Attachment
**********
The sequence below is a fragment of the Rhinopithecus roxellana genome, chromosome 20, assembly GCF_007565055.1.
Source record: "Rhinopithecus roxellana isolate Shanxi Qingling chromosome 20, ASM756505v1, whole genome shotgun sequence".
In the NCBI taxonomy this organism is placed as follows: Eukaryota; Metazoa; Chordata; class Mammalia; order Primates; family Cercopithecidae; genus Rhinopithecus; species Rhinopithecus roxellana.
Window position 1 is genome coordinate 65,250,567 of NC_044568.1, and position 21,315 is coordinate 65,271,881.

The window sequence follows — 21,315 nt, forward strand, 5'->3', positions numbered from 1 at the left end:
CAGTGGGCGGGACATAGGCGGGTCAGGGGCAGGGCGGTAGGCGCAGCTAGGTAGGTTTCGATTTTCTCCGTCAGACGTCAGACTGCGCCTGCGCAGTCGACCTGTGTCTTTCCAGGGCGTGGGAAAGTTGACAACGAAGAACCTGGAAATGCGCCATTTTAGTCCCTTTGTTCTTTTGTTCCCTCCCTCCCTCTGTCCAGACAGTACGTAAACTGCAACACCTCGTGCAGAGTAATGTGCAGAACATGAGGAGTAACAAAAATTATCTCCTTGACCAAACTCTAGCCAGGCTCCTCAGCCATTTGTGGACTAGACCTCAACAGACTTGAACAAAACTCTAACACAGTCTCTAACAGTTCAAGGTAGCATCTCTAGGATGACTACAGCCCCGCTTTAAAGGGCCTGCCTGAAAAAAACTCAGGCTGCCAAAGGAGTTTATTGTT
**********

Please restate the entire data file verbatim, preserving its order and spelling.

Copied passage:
The sequence below is a fragment of the Rhinopithecus roxellana genome, chromosome 20, assembly GCF_007565055.1.
Source record: "Rhinopithecus roxellana isolate Shanxi Qingling chromosome 20, ASM756505v1, whole genome shotgun sequence".
In the NCBI taxonomy this organism is placed as follows: Eukaryota; Metazoa; Chordata; class Mammalia; order Primates; family Cercopithecidae; genus Rhinopithecus; species Rhinopithecus roxellana.
Window position 1 is genome coordinate 65,250,567 of NC_044568.1, and position 21,315 is coordinate 65,271,881.

The window sequence follows — 21,315 nt, forward strand, 5'->3', positions numbered from 1 at the left end:
CAGTGGGCGGGACATAGGCGGGTCAGGGGCAGGGCGGTAGGCGCAGCTAGGTAGGTTTCGATTTTCTCCGTCAGACGTCAGACTGCGCCTGCGCAGTCGACCTGTGTCTTTCCAGGGCGTGGGAAAGTTGACAACGAAGAACCTGGAAATGCGCCATTTTAGTCCCTTTGTTCTTTTGTTCCCTCCCTCCCTCTGTCCAGACAGTACGTAAACTGCAACACCTCGTGCAGAGTAATGTGCAGAACATGAGGAGTAACAAAAATTATCTCCTTGACCAAACTCTAGCCAGGCTCCTCAGCCATTTGTGGACTAGACCTCAACAGACTTGAACAAAACTCTAACACAGTCTCTAACAGTTCAAGGTAGCATCTCTAGGATGACTACAGCCCCGCTTTAAAGGGCCTGCCTGAAAAAAACTCAGGCTGCCAAAGGAGTTTATTGTT